A curmudgeonly professor journeys to a small town to study faerie folklore, where she discovers dark fae magic, friendship, and love, in this heart-warming and enchanting fantasy. Emily Wilde is good at many things: she is the foremost expert on the study of faeries. She is a genius scholar and a meticulous researcher who is writing the world's first encylopaedia of faerie lore.

But Emily Wilde is not good at people. She could never make small talk at a party - much less get invited to one. Emily prefers the company of her books, her dog Shadow, and the Fair Folk to that of friends or lovers.

Written by Emma V

When frost melts: Emily Wilde’s ventures into Ljosland and her own heart

Sometimes seeing the cover of a book is enough to arouse curiosity. Both the classic, dreamy UK version of Emily Wilde’s Encyclopaedia of Faeries by Heather Fawcett in cream, and the much more eerie, dark US cover, pulled me in.

While the first, lighter version is covered in shiny pink mushrooms and green leaves, the latter has a black background, on which mushrooms in red, lilac and yellow are displayed, as well as skeletal arms creeping from behind the vegetation. With the first cover very dreamy, and the latter being definitely eerie, you almost wonder if inside these covers lies the same story.

However, Emily Wilde is a book about fairies, and if you know a little about the cultural phenomenon of fairies, you will know they are whimsical, ever-changing creatures, and so the duality the covers represent is fitting. Indeed, as expected with fairies, this story is full of magic and trickery, beautiful, snowy scenery and surprising small-town warmth—a  combination that cannot help but be an enchanting and exciting experience!

Emily Wilde’s Encyclopedia of Faeries tells the story of Emily Wilde, a scholar of dryadology from the University of Cambridge, doing fieldwork in a place far from home. In the last stage before completing her encyclopedia, the work that could kick-start her academic career, Emily visits Ljosland, a snow-covered hamlet in Norway.

In reality, the place consists of only a couple of tourist cabins, a hotel and a small church. In this story, however, the place is inhabited by a close-knit group of villagers, including some very traditional figures such as a village head woman, a woodcutter and a tavern keeper. They care for each other and keep each other safe from the ice and other hidden dangers.

Emily realizes in only the few exchanges she has with them that the villagers have had contact with the fairies of the surrounding forests. However, the villagers distrust Emily, fearing she, while studying the creatures, may pull them to the village. Also, Emily’s inadequate people skills make her cold and withdrawn, something of an outcast.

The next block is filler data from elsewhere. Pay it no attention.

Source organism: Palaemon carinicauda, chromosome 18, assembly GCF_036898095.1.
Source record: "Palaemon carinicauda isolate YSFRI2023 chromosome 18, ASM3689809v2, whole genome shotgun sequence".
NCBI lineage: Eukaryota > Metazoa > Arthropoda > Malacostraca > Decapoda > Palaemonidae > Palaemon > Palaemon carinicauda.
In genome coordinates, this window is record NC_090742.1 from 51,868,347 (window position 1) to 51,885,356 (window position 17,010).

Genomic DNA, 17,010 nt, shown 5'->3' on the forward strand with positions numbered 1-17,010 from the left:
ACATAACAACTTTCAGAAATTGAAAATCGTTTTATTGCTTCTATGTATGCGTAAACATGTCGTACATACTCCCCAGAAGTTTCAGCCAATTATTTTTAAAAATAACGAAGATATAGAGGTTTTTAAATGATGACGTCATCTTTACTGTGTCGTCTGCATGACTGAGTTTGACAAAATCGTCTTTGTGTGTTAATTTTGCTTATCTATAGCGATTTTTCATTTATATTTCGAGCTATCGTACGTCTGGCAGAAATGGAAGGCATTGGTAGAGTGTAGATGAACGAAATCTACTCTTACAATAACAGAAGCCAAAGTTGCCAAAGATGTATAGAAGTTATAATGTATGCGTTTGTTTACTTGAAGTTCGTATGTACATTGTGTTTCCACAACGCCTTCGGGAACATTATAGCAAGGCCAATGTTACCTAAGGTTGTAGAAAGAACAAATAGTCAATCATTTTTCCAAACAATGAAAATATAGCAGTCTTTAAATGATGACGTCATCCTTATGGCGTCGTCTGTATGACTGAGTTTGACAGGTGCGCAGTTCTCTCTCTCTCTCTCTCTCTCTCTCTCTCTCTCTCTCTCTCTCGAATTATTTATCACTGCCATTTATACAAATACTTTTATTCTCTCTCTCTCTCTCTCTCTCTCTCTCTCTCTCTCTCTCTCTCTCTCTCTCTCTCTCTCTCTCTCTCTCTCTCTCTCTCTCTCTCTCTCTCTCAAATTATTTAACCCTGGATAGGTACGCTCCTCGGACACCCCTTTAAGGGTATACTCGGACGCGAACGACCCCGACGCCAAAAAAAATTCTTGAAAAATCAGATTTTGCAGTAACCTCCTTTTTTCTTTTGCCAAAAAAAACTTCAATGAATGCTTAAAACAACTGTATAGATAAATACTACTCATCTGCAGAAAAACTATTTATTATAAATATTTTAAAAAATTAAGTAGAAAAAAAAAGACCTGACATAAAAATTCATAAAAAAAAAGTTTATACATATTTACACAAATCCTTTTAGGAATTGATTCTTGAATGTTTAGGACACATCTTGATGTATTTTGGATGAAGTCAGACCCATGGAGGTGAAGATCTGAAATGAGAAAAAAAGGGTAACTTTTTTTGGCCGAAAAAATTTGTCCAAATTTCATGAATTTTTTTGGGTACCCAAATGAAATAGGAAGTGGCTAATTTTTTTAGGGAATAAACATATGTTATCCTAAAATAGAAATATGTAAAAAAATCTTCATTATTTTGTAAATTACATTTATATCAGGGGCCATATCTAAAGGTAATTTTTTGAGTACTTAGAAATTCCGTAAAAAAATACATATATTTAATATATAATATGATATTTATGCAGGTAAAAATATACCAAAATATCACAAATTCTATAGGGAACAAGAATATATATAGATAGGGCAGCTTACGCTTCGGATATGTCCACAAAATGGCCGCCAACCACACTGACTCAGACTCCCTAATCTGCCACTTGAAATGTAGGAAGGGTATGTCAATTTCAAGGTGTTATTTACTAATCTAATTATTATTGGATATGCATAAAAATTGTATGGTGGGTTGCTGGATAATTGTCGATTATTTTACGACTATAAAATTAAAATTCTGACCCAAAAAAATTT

Soon after Emily’s arrival, Wendell Bambleby, Emily’s colleague from Cambridge, arrives in the village. While Emily is awkward, Bambleby is charming, making contact with the townspeople easily. But Emily, along with the villagers, suspects Bambleby is not just a man with a lot of flair. They think he stands much closer to fairies than he himself cares to admit: like fairies, his emotions shift from one to the next, he occasionally disappears into the landscape, and he is also very skilled at sewing and decorating.

After a while, however, the villagers’ distrust of the newcomers turns into something warmer when the latter prove the positive use of their fairy-knowledge by helping the villagers retrieve two young women abducted by a parade of fairies.

This is only the start of a series of adventures into the fairy realm that the scholars and villagers embark upon together. Emily herself even gets trapped in fairyland at some point, but despite her fear, she treats this event as just another experience she can use for her studies. Her coldness and calculation come in handy, but they won’t save her; she will need the help of others. These situations teach Emily to be vulnerable, to ask for help from other people and to open her heart.

One of the most striking things in this story  is the scenery, described in such detail it felt like I saw it before my eyes: from the snowy forest to the old fairy tree to the dark wooden cottages and the old and cozy tavern. The village itself and its its inhabitants create a warm atmosphere, which contrasts nicely  with the chilly environment and dark creatures living in it.

This book is categorized as a ‘cozy fantasy,’ a genre of books that usually includes tropes such as a small-town setting, found family and a touch of magic and romance—a lovely combination when you’re in the mood for something sweet yet still exciting.

  • The Eternals
  • The Book of Humans
  • When We Cease to Understand the World
  • Babel
  • The Housekeeper and the Professor
  • The Seven Husbands of Evelyn Hugo
  • Convergence of Desire
  • The Seven Moons of Maali Almeida
  • The Heart Principle
  • Honestly, I’m Totally Faking It